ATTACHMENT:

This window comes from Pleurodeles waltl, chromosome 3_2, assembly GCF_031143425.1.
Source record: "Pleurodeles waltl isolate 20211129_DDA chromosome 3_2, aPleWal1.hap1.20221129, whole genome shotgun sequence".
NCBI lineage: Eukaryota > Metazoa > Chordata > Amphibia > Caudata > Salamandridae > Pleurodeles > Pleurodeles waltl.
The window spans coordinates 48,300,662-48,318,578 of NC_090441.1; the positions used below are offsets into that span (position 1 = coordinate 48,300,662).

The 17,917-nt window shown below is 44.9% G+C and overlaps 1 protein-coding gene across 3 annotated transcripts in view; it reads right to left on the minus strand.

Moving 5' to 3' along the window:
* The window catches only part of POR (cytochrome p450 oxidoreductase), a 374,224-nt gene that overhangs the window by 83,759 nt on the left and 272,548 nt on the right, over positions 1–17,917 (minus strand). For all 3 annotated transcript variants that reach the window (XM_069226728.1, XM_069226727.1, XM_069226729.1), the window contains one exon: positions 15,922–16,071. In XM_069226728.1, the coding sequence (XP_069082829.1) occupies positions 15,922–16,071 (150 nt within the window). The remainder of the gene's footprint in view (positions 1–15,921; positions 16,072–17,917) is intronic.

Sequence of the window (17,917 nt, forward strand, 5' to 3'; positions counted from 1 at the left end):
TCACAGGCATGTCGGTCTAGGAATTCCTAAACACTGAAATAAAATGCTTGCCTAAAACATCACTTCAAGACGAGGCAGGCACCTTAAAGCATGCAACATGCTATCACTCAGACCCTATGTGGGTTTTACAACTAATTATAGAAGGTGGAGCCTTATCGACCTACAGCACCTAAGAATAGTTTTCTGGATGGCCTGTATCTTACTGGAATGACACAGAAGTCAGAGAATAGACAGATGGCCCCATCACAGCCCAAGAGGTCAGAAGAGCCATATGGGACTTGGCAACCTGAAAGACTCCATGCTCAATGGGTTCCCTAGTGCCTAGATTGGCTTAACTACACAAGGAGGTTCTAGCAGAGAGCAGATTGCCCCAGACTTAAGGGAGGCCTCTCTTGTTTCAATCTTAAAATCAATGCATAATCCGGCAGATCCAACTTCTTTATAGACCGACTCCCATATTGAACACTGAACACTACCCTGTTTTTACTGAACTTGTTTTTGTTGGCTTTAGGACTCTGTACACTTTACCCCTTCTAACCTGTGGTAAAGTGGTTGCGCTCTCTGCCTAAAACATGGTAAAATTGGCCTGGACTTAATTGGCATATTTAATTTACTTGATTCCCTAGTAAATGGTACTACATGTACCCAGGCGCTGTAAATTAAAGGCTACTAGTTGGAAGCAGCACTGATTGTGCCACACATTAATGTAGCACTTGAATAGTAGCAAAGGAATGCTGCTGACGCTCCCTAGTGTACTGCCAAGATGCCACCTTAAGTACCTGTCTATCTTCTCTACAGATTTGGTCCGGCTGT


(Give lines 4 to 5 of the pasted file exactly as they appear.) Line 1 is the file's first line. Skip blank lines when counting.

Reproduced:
The window spans coordinates 48,300,662-48,318,578 of NC_090441.1; the positions used below are offsets into that span (position 1 = coordinate 48,300,662).

The 17,917-nt window shown below is 44.9% G+C and overlaps 1 protein-coding gene across 3 annotated transcripts in view; it reads right to left on the minus strand.